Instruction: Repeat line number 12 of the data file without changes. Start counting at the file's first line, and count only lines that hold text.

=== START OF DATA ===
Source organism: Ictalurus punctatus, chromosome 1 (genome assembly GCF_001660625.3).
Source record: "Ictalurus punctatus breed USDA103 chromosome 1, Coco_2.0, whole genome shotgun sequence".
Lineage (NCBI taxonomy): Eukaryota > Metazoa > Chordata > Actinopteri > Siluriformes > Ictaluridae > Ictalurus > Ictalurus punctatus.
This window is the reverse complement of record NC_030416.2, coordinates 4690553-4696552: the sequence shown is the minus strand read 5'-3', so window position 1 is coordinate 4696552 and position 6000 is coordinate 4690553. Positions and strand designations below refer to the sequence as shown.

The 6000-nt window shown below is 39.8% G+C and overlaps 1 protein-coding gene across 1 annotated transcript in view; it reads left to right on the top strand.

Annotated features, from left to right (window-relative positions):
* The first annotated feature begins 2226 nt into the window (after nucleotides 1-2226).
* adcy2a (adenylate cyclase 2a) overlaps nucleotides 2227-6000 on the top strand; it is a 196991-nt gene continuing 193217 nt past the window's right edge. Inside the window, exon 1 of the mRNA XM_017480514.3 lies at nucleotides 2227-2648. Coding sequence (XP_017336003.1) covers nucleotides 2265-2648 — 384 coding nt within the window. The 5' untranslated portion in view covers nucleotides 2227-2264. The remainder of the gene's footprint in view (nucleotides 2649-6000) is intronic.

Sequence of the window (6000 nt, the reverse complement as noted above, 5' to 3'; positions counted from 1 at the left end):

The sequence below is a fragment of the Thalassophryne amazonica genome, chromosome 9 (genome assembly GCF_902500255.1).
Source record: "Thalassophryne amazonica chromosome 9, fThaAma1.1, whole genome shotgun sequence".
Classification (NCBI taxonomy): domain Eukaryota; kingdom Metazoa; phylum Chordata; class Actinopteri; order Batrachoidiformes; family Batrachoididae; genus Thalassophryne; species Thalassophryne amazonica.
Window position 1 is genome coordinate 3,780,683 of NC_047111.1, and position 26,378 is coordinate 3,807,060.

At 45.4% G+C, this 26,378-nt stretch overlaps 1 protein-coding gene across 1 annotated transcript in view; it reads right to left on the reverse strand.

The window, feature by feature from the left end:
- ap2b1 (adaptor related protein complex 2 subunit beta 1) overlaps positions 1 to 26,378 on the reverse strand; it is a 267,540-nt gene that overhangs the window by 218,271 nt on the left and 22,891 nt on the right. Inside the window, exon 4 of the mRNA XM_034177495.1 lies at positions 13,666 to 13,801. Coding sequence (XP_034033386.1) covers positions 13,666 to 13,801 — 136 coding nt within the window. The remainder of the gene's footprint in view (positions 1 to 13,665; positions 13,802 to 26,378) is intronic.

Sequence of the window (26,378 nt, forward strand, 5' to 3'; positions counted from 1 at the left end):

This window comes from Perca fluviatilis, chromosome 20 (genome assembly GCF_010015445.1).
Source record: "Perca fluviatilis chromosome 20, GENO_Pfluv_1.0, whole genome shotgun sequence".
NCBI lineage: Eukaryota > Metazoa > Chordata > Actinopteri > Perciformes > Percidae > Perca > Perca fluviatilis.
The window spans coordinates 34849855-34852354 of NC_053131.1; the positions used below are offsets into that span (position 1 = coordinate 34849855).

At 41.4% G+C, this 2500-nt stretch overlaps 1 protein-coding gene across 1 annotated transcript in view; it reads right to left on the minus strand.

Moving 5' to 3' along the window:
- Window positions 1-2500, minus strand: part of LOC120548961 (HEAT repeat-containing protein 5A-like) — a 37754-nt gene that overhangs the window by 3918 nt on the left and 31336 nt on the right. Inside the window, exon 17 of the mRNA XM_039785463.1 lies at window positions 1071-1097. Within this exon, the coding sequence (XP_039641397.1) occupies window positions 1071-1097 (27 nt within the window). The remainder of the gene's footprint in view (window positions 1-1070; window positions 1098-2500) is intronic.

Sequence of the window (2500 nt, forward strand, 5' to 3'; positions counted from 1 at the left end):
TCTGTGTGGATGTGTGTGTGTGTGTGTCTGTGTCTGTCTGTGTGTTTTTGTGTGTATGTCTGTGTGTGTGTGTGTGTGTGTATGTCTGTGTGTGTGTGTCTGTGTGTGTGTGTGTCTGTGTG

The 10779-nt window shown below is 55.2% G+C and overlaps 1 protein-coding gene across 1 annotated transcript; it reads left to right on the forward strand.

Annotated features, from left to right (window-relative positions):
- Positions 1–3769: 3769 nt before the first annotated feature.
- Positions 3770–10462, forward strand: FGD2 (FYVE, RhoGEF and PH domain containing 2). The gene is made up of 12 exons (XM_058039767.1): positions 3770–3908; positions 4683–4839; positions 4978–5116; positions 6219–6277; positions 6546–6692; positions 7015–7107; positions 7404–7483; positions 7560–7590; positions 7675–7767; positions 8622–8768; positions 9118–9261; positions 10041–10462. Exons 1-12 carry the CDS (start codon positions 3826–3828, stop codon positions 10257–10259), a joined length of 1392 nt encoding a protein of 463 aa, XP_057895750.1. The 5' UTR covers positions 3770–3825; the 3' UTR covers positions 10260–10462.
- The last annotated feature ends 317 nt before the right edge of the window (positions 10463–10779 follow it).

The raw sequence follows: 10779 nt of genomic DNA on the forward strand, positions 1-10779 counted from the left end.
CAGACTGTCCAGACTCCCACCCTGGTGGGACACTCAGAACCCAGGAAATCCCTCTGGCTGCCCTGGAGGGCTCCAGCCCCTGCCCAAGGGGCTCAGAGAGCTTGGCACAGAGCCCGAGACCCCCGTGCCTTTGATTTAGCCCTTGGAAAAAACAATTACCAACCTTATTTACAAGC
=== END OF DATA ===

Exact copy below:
Classification (NCBI taxonomy): domain Eukaryota; kingdom Metazoa; phylum Chordata; class Actinopteri; order Batrachoidiformes; family Batrachoididae; genus Thalassophryne; species Thalassophryne amazonica.